You just have to be a bit more aware of the "power management" side of the 110 system. On the 345, this takes the univolt from the rear GFI protected circuit to the front/galley non-GFI circuit.
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Old 02-07-2004, 10:23 AM   #9
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i burned up enough battery's to pay for my intella power . the charge wizard is a great piece of electronics. set it to maint mode and forget it. batteries will not boil. and don't buzz at night. i wouldnt pitch my univolt unless it was bad.
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Old 02-07-2004, 04:45 PM   #10
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Re: univolt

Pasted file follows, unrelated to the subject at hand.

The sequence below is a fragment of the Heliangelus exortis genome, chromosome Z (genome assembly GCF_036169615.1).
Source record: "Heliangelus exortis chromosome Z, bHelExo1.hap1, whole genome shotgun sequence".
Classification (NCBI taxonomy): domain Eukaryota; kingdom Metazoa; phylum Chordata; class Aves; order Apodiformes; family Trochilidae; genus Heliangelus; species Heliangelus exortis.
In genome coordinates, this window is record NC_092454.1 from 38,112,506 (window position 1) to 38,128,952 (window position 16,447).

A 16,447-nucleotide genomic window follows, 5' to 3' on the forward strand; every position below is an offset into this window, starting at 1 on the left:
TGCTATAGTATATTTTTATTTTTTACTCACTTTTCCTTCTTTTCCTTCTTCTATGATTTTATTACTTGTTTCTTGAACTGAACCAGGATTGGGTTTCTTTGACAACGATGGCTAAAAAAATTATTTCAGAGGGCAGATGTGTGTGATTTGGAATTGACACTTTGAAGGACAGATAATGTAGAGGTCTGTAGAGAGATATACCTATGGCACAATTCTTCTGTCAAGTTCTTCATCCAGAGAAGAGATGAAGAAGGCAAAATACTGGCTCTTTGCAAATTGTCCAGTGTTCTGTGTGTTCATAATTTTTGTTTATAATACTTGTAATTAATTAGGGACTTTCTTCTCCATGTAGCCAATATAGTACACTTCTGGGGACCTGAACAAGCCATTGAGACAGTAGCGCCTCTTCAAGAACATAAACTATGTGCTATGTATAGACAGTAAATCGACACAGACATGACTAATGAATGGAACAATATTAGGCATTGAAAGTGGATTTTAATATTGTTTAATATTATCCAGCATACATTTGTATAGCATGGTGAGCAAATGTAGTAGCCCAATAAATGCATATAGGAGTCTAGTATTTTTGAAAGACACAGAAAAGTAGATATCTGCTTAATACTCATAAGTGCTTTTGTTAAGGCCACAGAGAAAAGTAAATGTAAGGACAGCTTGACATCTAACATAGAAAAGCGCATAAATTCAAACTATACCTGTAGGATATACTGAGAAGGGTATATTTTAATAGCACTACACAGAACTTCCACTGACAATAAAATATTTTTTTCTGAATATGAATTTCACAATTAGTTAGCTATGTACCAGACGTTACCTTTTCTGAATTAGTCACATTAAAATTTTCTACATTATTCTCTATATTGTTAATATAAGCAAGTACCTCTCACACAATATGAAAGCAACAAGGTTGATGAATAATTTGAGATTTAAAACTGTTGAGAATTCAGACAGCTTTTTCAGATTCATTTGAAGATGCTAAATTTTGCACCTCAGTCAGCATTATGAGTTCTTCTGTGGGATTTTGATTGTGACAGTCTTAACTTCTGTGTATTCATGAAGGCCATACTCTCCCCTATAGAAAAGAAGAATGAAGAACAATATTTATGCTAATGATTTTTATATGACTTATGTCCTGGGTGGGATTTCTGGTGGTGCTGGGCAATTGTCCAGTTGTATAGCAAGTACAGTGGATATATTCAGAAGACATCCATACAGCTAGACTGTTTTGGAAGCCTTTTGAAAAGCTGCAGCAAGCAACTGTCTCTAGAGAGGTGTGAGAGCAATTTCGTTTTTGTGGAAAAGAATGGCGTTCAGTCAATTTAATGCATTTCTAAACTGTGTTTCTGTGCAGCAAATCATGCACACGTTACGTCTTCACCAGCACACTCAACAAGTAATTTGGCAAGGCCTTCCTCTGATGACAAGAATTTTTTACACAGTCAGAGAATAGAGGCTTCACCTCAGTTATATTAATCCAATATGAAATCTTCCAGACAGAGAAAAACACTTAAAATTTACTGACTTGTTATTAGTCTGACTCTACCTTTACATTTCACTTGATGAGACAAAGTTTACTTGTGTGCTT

Quote:
Originally posted by markus
so many threads on this subject, so I just picked this one.
I just replaced the capacitors on my Univolt 5.
Instead of using the the 660 volt caps[original equipment] I opted instead for the 440v caps.The reason you may ask?
Price and availability.
The 440 caps @ $5 a piece are a common stock item.
And match the excisting mounting brackets.
After bench testing/installation the charging output was just under 13v. agreed, not your 13.8 or 14 but in the ball park.
A fully charged 12 volt battery should have around 12.75 volts. If your new configuration Univolt puts out that it should be good, and cause less gassing of the batteries, and, of course, less tendency to boil then dry. I would also like to know how long it lasts, enquiring minds want to know!
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Old 02-07-2004, 05:15 PM   #11
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univolt

The results of my bench test were not promising!
Thinking that 12.92v might be to low of a charging value